Enhancing biological nitrogen fixation (BNF) of leguminous crops grown on degraded soils in Uganda, Rwanda, and Tanzania
Iowa State University
Makerere University; WSU; USDA-ARS; Michigan State Universsity; VEDC; Sokoine University of Agriculture; ISAR; Becker Underwood, Inc; NCRI; amson technology l.c.
Mateete Bekunda: Makerere, Uganda; Lynne Carpenter-Boggs: WSU, U.S.; Karen Cichy: USDA-ARS, U.S.; James D. Kelly: MSU, U.S.; Phillip Miklas: USDA-ARS, U.S.; Henry Kizito; Musoke: VEDC, Uganda; Susan Mchimbi-Msolla, SUA, Morogoro, Tanzania; Augustine Musoni, ISAR Nygatare; Eda Reinot: Becker Underwood, Inc., U.S.; Hamisi Tindwa: SUA, Morogoro, Tanzania; Michael Ugen: NCRI, Uganda; Peg Armstrong-Gustafson: amson technology l.c., U.S.
Common beans are the most important legume crop in Uganda, Rwanda and Tanzania occupying a very large proportion of land devoted to legumes. For example, over 45% of the protein intake by Ugandans comes from beans providing 25% of dietary calories. Likewise, over 75% of rural households in Tanzania depend on beans for daily subsistence. Common bean is an important source of protein for low-income families in rural and urban areas providing about 38% of utilizable protein and 12-16% of daily caloric requirements. Improved bean production in Uganda, Rwanda, and Tanzania offers unique opportunities to address the deteriorating food security situation there and elsewhere in sub-Saharan Africa.
1. The first strategic aim is to improve BNF and seed yields of common beans significantly using superior seed inoculants such as Becker Underwood's BioStacked® inoculant through farmer-based experimentation and adoption of innovative production techniques. 1a: To evaluate effectiveness of biologically stacked inoculants on local and improved germplasm. 2.The second strategic aim is to examine the inheritance of genetic and environmental variation in BNF in common bean, and to identify molecular markers associated with QTL conditioning for enhanced BNF, 2a: To identify parental materials for inheritance studies of BNF, 2b: To phenotype existing mapping populations for BNF response, populate with molecular markers, and conduct QTL analysis 3. The third strategic aim is to improve the productivity, profitability, and sustainability of agricultural systems on degraded soils through effective dissemination of new information and technologies to small-landholder farmers, 3a: To improve farmer awareness of inoculation technologies, 3b: To conduct on-farm demonstrations comparing inoculant strategies, 3c: To strengthen farmers' collective capabilities to purchase inoculants and incorporate them into a profitable and sustainable system for small landholders. 4. Increase the capacity, effectiveness and sustainability of agriculture research institutions which serve the bean and cowpea sectors in developing countries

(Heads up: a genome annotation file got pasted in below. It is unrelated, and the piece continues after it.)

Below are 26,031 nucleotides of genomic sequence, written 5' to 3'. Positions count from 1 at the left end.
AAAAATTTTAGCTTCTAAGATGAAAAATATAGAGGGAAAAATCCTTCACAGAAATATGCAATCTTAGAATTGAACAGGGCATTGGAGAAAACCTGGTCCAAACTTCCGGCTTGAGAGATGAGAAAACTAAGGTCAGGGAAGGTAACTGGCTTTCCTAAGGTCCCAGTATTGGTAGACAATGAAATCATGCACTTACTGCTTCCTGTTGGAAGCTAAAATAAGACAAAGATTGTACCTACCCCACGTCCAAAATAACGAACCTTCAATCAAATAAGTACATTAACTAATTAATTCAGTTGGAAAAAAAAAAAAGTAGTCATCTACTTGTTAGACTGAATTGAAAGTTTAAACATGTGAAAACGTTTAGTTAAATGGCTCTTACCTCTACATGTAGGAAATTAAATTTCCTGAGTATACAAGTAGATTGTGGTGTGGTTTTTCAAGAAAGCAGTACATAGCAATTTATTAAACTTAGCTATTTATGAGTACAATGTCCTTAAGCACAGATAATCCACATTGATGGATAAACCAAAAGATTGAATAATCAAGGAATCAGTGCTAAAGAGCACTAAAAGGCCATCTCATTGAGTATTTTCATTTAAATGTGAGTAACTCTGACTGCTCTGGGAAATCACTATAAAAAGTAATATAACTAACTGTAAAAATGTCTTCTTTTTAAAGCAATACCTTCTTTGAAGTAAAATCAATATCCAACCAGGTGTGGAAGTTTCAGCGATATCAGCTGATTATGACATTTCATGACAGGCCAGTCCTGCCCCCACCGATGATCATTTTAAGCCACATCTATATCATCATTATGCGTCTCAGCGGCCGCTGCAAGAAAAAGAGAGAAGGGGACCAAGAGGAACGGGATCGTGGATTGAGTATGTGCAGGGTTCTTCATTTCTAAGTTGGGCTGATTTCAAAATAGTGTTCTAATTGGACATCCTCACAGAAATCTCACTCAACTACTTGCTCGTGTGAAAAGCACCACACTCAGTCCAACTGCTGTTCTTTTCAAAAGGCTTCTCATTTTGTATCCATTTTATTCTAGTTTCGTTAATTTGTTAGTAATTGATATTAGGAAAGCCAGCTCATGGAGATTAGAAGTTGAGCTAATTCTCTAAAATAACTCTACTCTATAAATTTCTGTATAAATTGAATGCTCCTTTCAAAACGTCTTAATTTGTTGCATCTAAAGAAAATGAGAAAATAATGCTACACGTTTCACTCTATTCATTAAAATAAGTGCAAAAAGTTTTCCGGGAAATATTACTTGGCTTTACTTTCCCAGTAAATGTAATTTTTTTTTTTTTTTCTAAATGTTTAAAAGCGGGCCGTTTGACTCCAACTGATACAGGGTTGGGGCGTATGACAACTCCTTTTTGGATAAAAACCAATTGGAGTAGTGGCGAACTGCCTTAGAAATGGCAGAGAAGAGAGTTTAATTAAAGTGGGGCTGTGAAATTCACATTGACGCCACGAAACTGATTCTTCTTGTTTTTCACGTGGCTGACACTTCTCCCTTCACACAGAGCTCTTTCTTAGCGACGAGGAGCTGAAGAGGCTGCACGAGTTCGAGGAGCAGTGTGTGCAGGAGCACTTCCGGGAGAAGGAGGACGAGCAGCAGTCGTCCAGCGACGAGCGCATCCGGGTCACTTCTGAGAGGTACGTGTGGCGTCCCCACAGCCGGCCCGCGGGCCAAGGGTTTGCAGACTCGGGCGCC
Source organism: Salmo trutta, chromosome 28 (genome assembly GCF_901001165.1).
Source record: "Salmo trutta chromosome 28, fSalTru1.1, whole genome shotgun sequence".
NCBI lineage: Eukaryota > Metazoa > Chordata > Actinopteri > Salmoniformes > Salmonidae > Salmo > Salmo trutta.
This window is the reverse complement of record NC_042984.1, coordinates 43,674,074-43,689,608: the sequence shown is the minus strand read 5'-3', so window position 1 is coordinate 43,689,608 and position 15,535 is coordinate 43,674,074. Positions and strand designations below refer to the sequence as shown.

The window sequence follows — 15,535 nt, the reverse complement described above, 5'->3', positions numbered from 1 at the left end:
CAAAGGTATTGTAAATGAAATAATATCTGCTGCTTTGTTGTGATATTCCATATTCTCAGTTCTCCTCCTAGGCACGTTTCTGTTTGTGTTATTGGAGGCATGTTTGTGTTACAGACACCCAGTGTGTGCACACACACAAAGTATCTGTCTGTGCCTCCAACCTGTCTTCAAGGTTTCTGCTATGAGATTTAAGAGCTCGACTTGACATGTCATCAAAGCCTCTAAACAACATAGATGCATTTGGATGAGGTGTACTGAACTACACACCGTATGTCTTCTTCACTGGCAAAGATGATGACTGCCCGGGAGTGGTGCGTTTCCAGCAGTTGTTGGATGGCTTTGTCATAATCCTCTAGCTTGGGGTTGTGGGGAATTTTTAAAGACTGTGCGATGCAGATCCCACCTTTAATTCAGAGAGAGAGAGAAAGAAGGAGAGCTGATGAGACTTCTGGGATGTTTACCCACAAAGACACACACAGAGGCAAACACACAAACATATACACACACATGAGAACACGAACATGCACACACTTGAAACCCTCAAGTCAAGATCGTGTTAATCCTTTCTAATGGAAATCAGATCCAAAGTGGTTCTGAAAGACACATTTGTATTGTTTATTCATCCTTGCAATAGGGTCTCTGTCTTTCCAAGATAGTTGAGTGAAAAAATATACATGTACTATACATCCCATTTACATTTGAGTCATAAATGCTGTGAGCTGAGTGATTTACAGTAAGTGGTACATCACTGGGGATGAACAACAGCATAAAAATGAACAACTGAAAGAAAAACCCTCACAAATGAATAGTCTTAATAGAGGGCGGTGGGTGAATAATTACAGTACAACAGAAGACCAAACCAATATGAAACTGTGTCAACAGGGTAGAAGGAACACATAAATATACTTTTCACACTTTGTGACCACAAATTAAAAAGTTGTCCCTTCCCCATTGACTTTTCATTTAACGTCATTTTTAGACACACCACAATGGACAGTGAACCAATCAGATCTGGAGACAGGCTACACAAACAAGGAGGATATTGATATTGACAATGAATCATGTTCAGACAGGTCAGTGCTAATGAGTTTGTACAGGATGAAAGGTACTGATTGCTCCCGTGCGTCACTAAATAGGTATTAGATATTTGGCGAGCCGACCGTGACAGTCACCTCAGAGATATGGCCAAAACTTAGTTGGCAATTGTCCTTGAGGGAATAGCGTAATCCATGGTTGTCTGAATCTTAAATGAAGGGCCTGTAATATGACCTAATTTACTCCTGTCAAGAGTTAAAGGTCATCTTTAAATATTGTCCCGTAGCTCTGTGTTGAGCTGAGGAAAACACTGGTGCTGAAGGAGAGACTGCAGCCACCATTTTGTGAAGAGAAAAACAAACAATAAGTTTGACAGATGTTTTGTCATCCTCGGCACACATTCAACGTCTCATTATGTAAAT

- Graduate and undergraduate training is central to this project. Supporting advanced education for HC students with world-class scientists and training field technicians will contribute directly to HC capacity building. - Training of farmers and farmer groups on technologies to improve bean productivity will contribute to income and food security of smallholder farmers. - Improved on-farm productivity will enhance marketing opportunities for farmer associations. - Advancing inoculant technology for legumes will promote agricultural enterprises associated with inoculant production and sales. - New knowledge on bean germplasm x inoculant x environment interactions to inform ongoing variety development programs in the United States and host countries about specific improvements in BNF is needed to realize enhanced yield, nutritional value, and marketability of dry beans and other pulses. - Seven graduate students and at least five undergraduate students trained in agricultural research and extension.